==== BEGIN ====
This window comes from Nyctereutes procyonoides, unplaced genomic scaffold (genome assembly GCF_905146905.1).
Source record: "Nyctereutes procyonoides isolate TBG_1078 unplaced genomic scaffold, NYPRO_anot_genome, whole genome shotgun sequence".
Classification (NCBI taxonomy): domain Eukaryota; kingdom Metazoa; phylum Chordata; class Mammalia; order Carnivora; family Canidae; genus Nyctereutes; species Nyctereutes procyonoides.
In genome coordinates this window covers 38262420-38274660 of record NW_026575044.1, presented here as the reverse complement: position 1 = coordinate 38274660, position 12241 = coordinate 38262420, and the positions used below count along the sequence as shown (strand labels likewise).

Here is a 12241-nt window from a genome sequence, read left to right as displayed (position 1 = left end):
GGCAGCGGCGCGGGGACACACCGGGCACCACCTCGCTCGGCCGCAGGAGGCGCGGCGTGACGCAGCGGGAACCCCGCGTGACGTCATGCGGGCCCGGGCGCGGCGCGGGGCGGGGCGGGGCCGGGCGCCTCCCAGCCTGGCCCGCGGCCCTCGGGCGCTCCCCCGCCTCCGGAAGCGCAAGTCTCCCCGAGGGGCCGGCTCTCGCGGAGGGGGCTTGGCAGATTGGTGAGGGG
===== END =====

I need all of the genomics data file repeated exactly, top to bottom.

This window comes from Nyctereutes procyonoides, unplaced genomic scaffold (genome assembly GCF_905146905.1).
Source record: "Nyctereutes procyonoides isolate TBG_1078 unplaced genomic scaffold, NYPRO_anot_genome, whole genome shotgun sequence".
Classification (NCBI taxonomy): domain Eukaryota; kingdom Metazoa; phylum Chordata; class Mammalia; order Carnivora; family Canidae; genus Nyctereutes; species Nyctereutes procyonoides.
In genome coordinates this window covers 38262420-38274660 of record NW_026575044.1, presented here as the reverse complement: position 1 = coordinate 38274660, position 12241 = coordinate 38262420, and the positions used below count along the sequence as shown (strand labels likewise).

Here is a 12241-nt window from a genome sequence, read left to right as displayed (position 1 = left end):
GGCAGCGGCGCGGGGACACACCGGGCACCACCTCGCTCGGCCGCAGGAGGCGCGGCGTGACGCAGCGGGAACCCCGCGTGACGTCATGCGGGCCCGGGCGCGGCGCGGGGCGGGGCGGGGCCGGGCGCCTCCCAGCCTGGCCCGCGGCCCTCGGGCGCTCCCCCGCCTCCGGAAGCGCAAGTCTCCCCGAGGGGCCGGCTCTCGCGGAGGGGGCTTGGCAGATTGGTGAGGGG